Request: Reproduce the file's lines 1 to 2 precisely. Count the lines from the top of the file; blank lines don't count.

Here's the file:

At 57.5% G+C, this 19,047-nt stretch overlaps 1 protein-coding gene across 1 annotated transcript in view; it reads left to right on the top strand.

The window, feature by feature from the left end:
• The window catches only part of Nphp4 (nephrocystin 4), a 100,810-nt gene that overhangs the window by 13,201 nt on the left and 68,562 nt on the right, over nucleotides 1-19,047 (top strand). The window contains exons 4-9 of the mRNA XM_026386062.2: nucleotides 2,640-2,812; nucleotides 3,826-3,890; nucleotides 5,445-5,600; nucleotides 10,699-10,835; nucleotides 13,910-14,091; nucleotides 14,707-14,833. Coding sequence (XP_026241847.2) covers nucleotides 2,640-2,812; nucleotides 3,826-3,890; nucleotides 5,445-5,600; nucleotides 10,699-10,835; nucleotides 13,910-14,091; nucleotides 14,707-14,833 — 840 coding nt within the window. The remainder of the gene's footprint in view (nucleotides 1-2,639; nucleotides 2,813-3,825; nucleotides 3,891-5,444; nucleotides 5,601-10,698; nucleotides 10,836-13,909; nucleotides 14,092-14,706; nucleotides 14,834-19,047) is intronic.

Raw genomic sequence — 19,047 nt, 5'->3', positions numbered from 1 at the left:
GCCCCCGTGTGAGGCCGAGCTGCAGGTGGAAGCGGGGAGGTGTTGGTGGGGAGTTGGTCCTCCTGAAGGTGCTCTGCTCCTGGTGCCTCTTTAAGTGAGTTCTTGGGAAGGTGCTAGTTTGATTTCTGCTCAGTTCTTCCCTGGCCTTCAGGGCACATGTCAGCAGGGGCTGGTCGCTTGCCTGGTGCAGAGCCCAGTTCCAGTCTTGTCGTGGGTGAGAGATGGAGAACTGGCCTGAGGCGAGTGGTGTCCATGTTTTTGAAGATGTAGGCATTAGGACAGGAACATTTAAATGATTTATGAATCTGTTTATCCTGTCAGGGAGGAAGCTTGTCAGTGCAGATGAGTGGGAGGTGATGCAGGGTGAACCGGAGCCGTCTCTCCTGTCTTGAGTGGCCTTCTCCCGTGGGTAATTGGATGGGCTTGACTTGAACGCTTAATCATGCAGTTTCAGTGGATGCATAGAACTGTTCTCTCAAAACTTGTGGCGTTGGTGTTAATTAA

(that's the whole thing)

At 57.5% G+C, this 19,047-nt stretch overlaps 1 protein-coding gene across 1 annotated transcript in view; it reads left to right on the top strand.

The window, feature by feature from the left end: